Boom! Studios publishes many fine books including Zombies vs Fanboys and of course this fine title. Loki, God of Trickery and Lies, was cast down to Midgard (Earth) for transgressions against his pantheon. Here on Earth he cultivated a following of groupies through Twitter and rock ‘n’ roll. The gods of several pantheons took umbrage and are trying to kill him, hijinks ensue. They have a more comedic feel than mainstream comics.
The art is less realistic and more in tune with a lighthearted book and despite the book having adult themes and gore and doesn’t feel all that dark. I’ll admit that the book isn’t for everyone, though I happen to enjoy it due to my interest in the Norse pantheon and how much I enjoyed Zombies vs Fanboys (a book about a zombie outbreak at comic-con). Independent publishers often offer stories that you don’t get from standard superhero books. Read some more in depth reviews before buying.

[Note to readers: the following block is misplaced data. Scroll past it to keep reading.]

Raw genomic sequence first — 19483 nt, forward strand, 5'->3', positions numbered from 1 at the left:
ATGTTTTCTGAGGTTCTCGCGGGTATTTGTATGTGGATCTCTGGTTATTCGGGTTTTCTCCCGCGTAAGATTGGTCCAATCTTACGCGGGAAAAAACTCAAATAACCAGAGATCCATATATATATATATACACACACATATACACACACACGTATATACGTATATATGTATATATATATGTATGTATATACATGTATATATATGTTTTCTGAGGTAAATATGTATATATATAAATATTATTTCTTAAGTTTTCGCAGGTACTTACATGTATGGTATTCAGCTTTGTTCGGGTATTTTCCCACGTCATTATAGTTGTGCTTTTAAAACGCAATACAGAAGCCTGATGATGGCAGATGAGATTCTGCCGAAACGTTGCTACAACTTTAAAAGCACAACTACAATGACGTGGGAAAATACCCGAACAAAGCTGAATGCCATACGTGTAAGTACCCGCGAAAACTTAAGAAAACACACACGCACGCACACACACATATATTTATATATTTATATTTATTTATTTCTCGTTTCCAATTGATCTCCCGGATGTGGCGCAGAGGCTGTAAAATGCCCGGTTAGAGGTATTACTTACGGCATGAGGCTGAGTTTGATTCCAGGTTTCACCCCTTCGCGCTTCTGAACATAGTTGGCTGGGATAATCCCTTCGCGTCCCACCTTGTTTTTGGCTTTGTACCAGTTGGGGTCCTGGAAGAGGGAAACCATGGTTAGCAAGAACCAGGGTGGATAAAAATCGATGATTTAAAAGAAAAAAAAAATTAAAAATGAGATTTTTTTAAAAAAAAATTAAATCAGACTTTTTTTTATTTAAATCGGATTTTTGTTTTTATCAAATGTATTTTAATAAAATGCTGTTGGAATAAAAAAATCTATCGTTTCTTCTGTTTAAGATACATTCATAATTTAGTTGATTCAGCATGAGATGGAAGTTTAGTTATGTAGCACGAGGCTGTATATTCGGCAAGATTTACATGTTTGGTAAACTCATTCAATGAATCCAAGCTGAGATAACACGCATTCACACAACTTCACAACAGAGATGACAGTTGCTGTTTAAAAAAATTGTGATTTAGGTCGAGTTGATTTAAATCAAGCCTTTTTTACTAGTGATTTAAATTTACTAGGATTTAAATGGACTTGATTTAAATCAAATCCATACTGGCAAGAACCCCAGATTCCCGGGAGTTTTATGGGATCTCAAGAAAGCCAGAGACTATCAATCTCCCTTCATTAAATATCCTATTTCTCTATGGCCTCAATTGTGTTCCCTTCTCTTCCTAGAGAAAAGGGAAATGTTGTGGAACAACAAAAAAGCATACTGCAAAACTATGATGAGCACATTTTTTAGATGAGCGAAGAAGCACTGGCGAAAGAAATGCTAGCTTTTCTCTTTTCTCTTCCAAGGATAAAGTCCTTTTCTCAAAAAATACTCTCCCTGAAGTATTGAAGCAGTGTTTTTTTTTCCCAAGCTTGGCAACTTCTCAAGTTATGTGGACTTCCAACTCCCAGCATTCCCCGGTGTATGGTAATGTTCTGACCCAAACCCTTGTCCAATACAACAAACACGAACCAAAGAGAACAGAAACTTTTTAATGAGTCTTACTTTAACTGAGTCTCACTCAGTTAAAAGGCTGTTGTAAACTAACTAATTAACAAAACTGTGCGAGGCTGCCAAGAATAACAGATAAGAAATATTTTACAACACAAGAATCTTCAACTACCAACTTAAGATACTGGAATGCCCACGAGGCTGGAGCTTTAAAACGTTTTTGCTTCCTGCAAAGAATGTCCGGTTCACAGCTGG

Uber # 12 by Kieron Gillen:
I’ve always enjoyed Kieron Gillen’s work with other publishers and I myself like the more adult and graphic feel of books by publisher Avatar. They combined efforts to create a compelling story with gruesome art by Gabriel Andrade. Avatar comics are not for kids, however, and Uber is no different.
The narrative is based around the idea that during World War II the Nazis developed a serum to create super soldiers. Super soldier is an understatement. These troops are called tank men or battleships. They can win a fulls scale battle single handed due to durability and strength. They also have a type of hyper lethal energy projection. This issue hallmarks Great Britain being attacked and their efforts to fight back with tank men of their own. The scientist behind the creation of tank men tries to experiment on herself, her efforts are halted by a loyal retainer. The epic tale of warfare is left with a cliffhanger: a communique with shocking details. If you like Avatar comics or war stories, check it out; otherwise give it a pass.
This is what I read this week. What did you read? What’s on your Pull list?